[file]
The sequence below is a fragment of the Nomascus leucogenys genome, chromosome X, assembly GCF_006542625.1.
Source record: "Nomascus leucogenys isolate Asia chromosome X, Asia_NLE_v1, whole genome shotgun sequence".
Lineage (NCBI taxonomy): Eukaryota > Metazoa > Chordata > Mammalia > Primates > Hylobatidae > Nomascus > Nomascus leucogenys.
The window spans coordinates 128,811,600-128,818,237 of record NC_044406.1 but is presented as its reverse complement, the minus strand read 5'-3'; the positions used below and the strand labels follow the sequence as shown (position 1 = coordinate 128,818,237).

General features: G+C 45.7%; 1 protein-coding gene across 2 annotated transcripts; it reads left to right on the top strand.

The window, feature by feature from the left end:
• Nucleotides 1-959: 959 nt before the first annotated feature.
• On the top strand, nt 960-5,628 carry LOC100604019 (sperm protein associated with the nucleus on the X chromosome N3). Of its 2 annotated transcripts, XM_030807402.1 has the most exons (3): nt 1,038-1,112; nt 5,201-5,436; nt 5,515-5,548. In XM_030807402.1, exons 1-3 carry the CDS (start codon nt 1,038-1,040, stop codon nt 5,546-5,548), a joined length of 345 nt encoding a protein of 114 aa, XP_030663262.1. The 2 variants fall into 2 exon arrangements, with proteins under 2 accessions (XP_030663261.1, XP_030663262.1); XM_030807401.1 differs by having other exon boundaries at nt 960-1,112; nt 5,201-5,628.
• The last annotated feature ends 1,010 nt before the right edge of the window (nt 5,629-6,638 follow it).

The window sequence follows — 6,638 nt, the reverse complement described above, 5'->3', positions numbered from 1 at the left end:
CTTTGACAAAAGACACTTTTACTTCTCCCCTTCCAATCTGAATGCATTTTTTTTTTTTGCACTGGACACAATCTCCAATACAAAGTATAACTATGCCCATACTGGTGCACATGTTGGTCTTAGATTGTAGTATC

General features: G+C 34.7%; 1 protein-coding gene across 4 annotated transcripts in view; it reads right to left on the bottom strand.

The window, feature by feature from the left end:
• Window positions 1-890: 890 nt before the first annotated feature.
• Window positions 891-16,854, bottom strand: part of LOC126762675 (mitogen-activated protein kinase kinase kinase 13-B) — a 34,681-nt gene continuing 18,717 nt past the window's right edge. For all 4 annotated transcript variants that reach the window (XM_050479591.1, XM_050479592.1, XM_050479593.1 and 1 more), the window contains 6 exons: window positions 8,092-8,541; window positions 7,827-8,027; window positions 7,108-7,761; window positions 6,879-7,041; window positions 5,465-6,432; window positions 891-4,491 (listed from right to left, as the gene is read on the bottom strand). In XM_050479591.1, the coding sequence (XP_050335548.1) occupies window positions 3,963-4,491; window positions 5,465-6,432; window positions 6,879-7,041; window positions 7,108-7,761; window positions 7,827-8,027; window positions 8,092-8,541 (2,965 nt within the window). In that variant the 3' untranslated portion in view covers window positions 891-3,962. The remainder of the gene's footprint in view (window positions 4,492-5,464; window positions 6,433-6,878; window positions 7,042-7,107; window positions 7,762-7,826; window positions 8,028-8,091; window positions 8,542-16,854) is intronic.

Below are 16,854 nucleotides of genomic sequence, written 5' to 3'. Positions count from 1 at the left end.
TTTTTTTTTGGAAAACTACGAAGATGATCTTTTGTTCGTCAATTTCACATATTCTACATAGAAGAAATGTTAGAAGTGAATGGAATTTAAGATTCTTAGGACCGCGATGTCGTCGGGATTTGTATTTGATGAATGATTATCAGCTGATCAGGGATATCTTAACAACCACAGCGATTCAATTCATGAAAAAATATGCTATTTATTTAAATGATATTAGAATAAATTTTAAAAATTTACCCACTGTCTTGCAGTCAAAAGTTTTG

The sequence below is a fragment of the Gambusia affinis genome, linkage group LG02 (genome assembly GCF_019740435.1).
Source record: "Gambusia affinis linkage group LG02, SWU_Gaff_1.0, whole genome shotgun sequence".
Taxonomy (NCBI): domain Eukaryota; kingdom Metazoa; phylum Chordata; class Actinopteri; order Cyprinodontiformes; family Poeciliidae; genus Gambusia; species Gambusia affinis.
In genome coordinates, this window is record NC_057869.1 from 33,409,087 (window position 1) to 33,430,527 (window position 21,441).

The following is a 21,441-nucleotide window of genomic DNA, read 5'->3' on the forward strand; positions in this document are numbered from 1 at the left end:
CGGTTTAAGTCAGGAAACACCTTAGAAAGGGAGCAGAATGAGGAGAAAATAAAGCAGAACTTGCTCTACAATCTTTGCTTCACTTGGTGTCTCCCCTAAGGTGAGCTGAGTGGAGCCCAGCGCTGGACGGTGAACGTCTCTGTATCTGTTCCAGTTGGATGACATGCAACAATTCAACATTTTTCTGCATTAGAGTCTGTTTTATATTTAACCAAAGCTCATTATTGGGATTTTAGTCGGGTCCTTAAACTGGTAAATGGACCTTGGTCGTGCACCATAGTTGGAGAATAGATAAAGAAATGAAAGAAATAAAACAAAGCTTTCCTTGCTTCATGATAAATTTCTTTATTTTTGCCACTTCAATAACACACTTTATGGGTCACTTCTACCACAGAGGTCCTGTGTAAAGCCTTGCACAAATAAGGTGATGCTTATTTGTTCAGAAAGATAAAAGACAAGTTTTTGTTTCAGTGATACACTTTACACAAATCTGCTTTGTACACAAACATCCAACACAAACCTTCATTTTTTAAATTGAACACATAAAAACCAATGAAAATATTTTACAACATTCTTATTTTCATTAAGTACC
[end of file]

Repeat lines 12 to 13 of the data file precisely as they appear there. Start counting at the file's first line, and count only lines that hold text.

General features: G+C 34.7%; 1 protein-coding gene across 4 annotated transcripts in view; it reads right to left on the bottom strand.

The window, feature by feature from the left end: